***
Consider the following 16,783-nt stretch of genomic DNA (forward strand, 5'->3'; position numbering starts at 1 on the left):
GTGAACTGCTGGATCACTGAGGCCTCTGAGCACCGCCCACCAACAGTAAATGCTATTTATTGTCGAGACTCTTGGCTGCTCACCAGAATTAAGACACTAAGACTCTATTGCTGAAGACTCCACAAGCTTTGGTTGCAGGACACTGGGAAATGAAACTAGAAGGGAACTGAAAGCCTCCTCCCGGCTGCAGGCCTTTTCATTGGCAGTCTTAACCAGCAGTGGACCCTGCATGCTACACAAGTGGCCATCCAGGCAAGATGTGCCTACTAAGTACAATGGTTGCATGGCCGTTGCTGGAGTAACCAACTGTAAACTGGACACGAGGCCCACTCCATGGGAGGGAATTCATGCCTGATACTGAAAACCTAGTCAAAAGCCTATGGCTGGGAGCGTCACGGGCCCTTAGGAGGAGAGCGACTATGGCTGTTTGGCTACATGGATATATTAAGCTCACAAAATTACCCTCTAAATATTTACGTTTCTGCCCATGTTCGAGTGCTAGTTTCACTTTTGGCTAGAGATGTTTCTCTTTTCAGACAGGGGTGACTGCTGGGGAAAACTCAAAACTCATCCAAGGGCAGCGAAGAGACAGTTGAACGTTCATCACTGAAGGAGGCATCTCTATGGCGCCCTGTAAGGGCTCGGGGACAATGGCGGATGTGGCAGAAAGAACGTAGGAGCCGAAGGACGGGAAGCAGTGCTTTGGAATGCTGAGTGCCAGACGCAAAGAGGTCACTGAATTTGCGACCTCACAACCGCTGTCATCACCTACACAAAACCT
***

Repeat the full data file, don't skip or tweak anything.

Consider the following 16,783-nt stretch of genomic DNA (forward strand, 5'->3'; position numbering starts at 1 on the left):
GTGAACTGCTGGATCACTGAGGCCTCTGAGCACCGCCCACCAACAGTAAATGCTATTTATTGTCGAGACTCTTGGCTGCTCACCAGAATTAAGACACTAAGACTCTATTGCTGAAGACTCCACAAGCTTTGGTTGCAGGACACTGGGAAATGAAACTAGAAGGGAACTGAAAGCCTCCTCCCGGCTGCAGGCCTTTTCATTGGCAGTCTTAACCAGCAGTGGACCCTGCATGCTACACAAGTGGCCATCCAGGCAAGATGTGCCTACTAAGTACAATGGTTGCATGGCCGTTGCTGGAGTAACCAACTGTAAACTGGACACGAGGCCCACTCCATGGGAGGGAATTCATGCCTGATACTGAAAACCTAGTCAAAAGCCTATGGCTGGGAGCGTCACGGGCCCTTAGGAGGAGAGCGACTATGGCTGTTTGGCTACATGGATATATTAAGCTCACAAAATTACCCTCTAAATATTTACGTTTCTGCCCATGTTCGAGTGCTAGTTTCACTTTTGGCTAGAGATGTTTCTCTTTTCAGACAGGGGTGACTGCTGGGGAAAACTCAAAACTCATCCAAGGGCAGCGAAGAGACAGTTGAACGTTCATCACTGAAGGAGGCATCTCTATGGCGCCCTGTAAGGGCTCGGGGACAATGGCGGATGTGGCAGAAAGAACGTAGGAGCCGAAGGACGGGAAGCAGTGCTTTGGAATGCTGAGTGCCAGACGCAAAGAGGTCACTGAATTTGCGACCTCACAACCGCTGTCATCACCTACACAAAACCT